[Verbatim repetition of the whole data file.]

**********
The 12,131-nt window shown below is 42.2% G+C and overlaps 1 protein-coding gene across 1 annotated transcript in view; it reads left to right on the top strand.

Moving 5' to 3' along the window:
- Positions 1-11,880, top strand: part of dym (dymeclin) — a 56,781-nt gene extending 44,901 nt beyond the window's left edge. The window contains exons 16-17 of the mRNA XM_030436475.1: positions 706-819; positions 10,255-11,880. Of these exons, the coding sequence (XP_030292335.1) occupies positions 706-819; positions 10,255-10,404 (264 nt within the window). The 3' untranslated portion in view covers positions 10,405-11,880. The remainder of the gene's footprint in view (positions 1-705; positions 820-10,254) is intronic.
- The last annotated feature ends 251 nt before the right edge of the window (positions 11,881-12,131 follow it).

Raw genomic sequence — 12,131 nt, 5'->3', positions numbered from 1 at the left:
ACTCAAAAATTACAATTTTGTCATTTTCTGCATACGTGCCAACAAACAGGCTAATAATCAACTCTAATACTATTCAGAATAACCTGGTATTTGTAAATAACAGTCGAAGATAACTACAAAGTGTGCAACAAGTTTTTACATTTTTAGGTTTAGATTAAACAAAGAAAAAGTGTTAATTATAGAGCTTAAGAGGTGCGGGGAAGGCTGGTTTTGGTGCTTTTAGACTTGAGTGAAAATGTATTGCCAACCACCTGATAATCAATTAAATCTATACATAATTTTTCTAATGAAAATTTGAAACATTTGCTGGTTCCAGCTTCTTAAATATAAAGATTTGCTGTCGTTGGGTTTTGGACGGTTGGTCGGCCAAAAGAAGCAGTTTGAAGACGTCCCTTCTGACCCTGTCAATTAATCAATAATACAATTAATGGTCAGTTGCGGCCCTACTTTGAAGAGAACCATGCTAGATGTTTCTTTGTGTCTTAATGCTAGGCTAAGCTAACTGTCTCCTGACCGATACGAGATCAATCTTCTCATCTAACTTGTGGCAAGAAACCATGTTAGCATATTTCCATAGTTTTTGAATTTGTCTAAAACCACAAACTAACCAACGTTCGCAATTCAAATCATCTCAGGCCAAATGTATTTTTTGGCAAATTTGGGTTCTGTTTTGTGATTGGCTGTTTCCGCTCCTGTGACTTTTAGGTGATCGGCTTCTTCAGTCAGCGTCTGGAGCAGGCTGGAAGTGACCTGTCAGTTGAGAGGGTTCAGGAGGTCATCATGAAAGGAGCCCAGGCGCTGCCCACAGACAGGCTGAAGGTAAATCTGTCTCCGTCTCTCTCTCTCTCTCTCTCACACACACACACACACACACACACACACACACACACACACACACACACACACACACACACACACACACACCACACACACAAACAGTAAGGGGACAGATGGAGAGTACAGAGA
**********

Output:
The 12,131-nt window shown below is 42.2% G+C and overlaps 1 protein-coding gene across 1 annotated transcript in view; it reads left to right on the top strand.

Moving 5' to 3' along the window:
- Positions 1-11,880, top strand: part of dym (dymeclin) — a 56,781-nt gene extending 44,901 nt beyond the window's left edge. The window contains exons 16-17 of the mRNA XM_030436475.1: positions 706-819; positions 10,255-11,880. Of these exons, the coding sequence (XP_030292335.1) occupies positions 706-819; positions 10,255-10,404 (264 nt within the window). The 3' untranslated portion in view covers positions 10,405-11,880. The remainder of the gene's footprint in view (positions 1-705; positions 820-10,254) is intronic.
- The last annotated feature ends 251 nt before the right edge of the window (positions 11,881-12,131 follow it).

Raw genomic sequence — 12,131 nt, 5'->3', positions numbered from 1 at the left:
ACTCAAAAATTACAATTTTGTCATTTTCTGCATACGTGCCAACAAACAGGCTAATAATCAACTCTAATACTATTCAGAATAACCTGGTATTTGTAAATAACAGTCGAAGATAACTACAAAGTGTGCAACAAGTTTTTACATTTTTAGGTTTAGATTAAACAAAGAAAAAGTGTTAATTATAGAGCTTAAGAGGTGCGGGGAAGGCTGGTTTTGGTGCTTTTAGACTTGAGTGAAAATGTATTGCCAACCACCTGATAATCAATTAAATCTATACATAATTTTTCTAATGAAAATTTGAAACATTTGCTGGTTCCAGCTTCTTAAATATAAAGATTTGCTGTCGTTGGGTTTTGGACGGTTGGTCGGCCAAAAGAAGCAGTTTGAAGACGTCCCTTCTGACCCTGTCAATTAATCAATAATACAATTAATGGTCAGTTGCGGCCCTACTTTGAAGAGAACCATGCTAGATGTTTCTTTGTGTCTTAATGCTAGGCTAAGCTAACTGTCTCCTGACCGATACGAGATCAATCTTCTCATCTAACTTGTGGCAAGAAACCATGTTAGCATATTTCCATAGTTTTTGAATTTGTCTAAAACCACAAACTAACCAACGTTCGCAATTCAAATCATCTCAGGCCAAATGTATTTTTTGGCAAATTTGGGTTCTGTTTTGTGATTGGCTGTTTCCGCTCCTGTGACTTTTAGGTGATCGGCTTCTTCAGTCAGCGTCTGGAGCAGGCTGGAAGTGACCTGTCAGTTGAGAGGGTTCAGGAGGTCATCATGAAAGGAGCCCAGGCGCTGCCCACAGACAGGCTGAAGGTAAATCTGTCTCCGTCTCTCTCTCTCTCTCTCTCACACACACACACACACACACACACACACACACACACACACACACACACACACACACACACACACACACACCACACACACAAACAGTAAGGGGACAGATGGAGAGTACAGAGA